In Marvel’s Jessica Jones, both Jessica Jones and Luke Cage embody the dark feminine and masculine. Luke is Black, has a tragic backstory he doesn’t like to talk about, and does his own thing. He’s not a rule-breaker, but he doesn’t feel the same need the Avengers do to always get involved in crime-fighting and world-saving. Jessica has a tragic backstory that functions as her primary source of character development and plot. Cinderella’s story is about good people finding happiness together. Jessica Jones is about conquering her inner demons to save the world from more evil. While Luke Cage does a great job examining the issue of racism, when Luke appears in Jessica Jones we can’t ignore the fact that his race plays into our deeply ingrained cultural assumptions about “dark” characters. When we meet him in in Jessica Jones, Jessica is suspects that he is sleeping with a married woman. We learn that he’s a fugitive flying under the radar, superpowers and all. It’s only later, in Luke Cage, that we get to see race issues treated in a comprehensive way.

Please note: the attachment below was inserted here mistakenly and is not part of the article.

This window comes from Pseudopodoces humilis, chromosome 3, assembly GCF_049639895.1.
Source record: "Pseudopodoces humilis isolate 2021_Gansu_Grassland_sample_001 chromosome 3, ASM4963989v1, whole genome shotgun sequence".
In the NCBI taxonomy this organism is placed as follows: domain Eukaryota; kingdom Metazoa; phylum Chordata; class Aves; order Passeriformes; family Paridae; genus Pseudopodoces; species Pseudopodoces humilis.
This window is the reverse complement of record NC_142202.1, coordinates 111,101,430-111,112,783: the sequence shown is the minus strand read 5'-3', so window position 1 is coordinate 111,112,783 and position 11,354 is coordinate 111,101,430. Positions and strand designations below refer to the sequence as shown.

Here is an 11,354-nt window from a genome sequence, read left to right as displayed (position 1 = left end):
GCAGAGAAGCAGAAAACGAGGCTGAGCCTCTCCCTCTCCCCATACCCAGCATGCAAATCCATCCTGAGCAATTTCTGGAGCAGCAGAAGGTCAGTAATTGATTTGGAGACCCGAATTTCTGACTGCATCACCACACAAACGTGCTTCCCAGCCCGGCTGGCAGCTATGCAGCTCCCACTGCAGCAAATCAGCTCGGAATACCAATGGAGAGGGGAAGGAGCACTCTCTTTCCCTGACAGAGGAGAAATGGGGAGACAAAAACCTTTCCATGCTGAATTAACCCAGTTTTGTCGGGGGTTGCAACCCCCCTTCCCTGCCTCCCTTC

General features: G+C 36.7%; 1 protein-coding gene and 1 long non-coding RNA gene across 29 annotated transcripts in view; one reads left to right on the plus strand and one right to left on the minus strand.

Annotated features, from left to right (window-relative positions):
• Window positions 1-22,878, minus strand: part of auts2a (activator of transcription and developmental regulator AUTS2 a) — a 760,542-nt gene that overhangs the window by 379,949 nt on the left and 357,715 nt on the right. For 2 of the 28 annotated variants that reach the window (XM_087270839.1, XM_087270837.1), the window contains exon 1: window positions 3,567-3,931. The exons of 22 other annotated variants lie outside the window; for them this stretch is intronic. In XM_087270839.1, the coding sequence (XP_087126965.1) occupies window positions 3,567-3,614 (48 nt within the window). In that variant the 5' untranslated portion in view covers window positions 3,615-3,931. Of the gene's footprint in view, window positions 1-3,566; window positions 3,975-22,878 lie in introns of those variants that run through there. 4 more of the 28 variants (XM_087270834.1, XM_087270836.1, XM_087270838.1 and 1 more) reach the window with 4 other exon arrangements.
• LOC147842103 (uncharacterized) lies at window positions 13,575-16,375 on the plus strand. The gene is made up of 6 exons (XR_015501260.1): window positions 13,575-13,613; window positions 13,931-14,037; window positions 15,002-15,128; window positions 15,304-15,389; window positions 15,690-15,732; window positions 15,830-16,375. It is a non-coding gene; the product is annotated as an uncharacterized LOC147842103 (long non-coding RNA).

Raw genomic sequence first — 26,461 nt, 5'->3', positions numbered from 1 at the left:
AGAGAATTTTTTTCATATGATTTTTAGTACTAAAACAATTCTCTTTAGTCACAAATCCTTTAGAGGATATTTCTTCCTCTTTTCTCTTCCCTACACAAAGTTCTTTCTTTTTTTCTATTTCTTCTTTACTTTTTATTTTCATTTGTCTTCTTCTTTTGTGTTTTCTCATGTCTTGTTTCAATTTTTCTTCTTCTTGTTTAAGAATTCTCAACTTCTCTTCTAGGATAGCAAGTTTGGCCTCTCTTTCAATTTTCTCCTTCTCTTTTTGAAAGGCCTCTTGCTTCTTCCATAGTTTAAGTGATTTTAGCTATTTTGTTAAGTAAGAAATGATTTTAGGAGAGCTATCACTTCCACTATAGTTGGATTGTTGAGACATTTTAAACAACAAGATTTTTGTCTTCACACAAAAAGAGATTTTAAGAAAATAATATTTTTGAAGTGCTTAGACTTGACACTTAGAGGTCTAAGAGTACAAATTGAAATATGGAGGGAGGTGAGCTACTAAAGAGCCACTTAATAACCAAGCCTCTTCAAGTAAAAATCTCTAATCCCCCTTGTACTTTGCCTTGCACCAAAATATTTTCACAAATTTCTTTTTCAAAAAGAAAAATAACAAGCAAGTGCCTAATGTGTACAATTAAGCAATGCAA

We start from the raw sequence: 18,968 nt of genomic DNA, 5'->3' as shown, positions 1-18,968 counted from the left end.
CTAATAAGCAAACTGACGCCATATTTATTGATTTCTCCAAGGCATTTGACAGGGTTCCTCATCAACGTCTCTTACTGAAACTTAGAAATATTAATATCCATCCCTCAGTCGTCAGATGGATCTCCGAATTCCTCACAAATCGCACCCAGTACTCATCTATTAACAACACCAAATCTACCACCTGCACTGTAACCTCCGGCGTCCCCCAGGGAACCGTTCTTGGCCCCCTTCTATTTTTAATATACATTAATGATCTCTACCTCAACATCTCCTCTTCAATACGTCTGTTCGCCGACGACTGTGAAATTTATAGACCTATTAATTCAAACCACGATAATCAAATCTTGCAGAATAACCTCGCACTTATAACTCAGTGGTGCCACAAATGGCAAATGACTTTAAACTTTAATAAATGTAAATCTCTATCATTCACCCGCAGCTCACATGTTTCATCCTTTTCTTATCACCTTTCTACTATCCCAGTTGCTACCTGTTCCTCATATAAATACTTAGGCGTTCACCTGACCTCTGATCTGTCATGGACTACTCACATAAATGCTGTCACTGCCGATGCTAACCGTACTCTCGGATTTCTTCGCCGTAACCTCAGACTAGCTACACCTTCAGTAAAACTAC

Jessica Jones gives us the light-dark female hero dichotomy through Jessica’s friendship with Trish Walker. We can tell that Trish’s mother tried to force her into the light hero stereotype when she was the child star “Patsy”. Trish is blonde and generally has her life together. She has a boyfriend, a steady job as a radio host, and a nice apartment. By all accounts Trish is the modern definition of the successful woman. Jessica has dark hair, a grungy apartment, is a loner, and seems to barely make ends meet with her private investigating business. When Jessica meets Luke, Luke doesn’t try to fix or save her. They have awesome superhero sex, but the narrative doesn’t shame them for it. In the end, Jessica alone is able to defeat Kilgrave. What happens isn’t even a true reversal: if that were the case, she’d defeat Kilgrave in order to save Luke. Instead, she does it to save Trish, uttering a platonic “I love you”, but more importantly to save herself and prove to herself that she’s no longer under Kilgrave’s control. This breaks her out of the most fundamental parts of the dichotomy trope; Jessica is a dark feminine character but is no longer defined by any relationship with a man. Neither women totally break out of their dichotomy trope, however. Trish is thoroughly damseled when she’s kidnapped and is rescued like light female heroes usually are. Jessica doesn’t get Luke as her snazzy boyfriend or become more virginal. She even keeps her drinking problem. In this, Jessica retains some of the darkness of her character while subverting the idea that women, whether they be dark or light, need to end their stories by being with a man. The series starts by showing us the light and dark dichotomy to establish our assumptions about who these characters are, but later breaks the dichotomy… selectively. You don’t need to be dark to be deep, men don’t need to save women, and women can defeat the villains themselves.